A lawsuit was filed in the Ohio Supreme Court to force the $89.5 billion Ohio State Teachers Retirement System, Columbus, to release unredacted reports related to the pension fund's alternative investments.
The writ of mandamus complaint was filed May 21 by Edward Siedle against the pension fund and CEM Benchmarking Inc., seeking unredacted reports related to the pension fund's alternative investment management fees, costs and expenses.
Mr. Siedle is an attorney and president of Benchmark Financial Services Inc., which was hired by the Ohio Retired Teachers Association in October to perform a forensic audit on the teachers retirement system.
According to the court filing, Mr. Siedle requested records in February for all reports and analysis produced by CEM Benchmarking related to alternative investments, and received five investment cost effective analysis reports prepared by CEM Benchmarking dated from 2015 to 2019, which included heavily redacted information. The court filing said CEM Benchmarking informed Benchmark Financial Services the redacted information was related to proprietary information it had classified as trade secrets in its auditing methodology.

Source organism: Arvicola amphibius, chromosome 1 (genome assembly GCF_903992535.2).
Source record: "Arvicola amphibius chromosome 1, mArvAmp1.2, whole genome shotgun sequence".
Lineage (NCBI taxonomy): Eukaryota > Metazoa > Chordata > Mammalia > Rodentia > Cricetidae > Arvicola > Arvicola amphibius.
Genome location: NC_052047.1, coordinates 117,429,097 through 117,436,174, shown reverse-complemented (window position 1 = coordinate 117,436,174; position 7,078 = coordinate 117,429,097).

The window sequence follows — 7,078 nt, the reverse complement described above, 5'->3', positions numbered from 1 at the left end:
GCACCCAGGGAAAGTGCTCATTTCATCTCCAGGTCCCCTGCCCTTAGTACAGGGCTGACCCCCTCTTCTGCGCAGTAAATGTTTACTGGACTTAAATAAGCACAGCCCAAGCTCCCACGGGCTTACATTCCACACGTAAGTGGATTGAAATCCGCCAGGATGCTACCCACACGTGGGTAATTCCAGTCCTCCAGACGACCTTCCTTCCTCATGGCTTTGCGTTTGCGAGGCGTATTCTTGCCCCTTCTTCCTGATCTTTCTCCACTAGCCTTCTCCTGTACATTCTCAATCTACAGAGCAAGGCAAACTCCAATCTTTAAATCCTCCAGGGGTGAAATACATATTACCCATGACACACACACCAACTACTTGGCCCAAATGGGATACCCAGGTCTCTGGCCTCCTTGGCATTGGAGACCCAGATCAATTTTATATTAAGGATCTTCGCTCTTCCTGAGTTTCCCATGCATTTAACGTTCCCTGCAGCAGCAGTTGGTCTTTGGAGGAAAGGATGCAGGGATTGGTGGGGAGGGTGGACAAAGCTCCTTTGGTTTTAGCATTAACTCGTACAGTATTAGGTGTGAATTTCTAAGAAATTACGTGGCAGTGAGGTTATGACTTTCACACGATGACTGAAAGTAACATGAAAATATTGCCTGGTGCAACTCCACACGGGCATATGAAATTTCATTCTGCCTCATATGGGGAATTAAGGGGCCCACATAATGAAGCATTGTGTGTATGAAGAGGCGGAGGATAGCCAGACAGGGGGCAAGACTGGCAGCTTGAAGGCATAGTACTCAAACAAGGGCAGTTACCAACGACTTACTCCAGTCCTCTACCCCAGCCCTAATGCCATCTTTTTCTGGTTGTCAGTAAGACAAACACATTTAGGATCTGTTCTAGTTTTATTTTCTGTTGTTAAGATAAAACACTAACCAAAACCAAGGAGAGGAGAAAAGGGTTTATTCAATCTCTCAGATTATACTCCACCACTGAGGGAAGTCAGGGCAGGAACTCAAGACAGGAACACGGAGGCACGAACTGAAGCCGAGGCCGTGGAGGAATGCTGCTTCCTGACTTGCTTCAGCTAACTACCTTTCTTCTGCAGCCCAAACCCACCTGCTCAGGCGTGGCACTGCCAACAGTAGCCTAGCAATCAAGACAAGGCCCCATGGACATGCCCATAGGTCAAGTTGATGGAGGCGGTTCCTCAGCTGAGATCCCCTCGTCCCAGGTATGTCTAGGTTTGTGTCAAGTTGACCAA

In a May 7 phone interview, Robin Rayfield, executive director of ORTA, said the pension fund "wants to share information that paints them in a good light and absolutely does not share anything that puts them in a bad light, so it's terrible that we have to sue our own pension system to know where our money is invested."
Benchmark Financial Services said in the filing, "CEM also redacted data about STRS's performance, including investment costs, outside money manager fees, and performance information on STRS's investments. All that information is provided by STRS staff to CEM , which CEM then analyzes. CEM offered no explanation as to how it can claim that STRS's own internal data can be CEM's trade secret."
Pension fund spokesman Nick Treneff said in an email: “STRS Ohio has provided more than 800 documents in response to the public records request we received in late February — totaling more than 22,000 pages. This includes documents from CEM Benchmarking. We have fully complied with the law in response to this request.”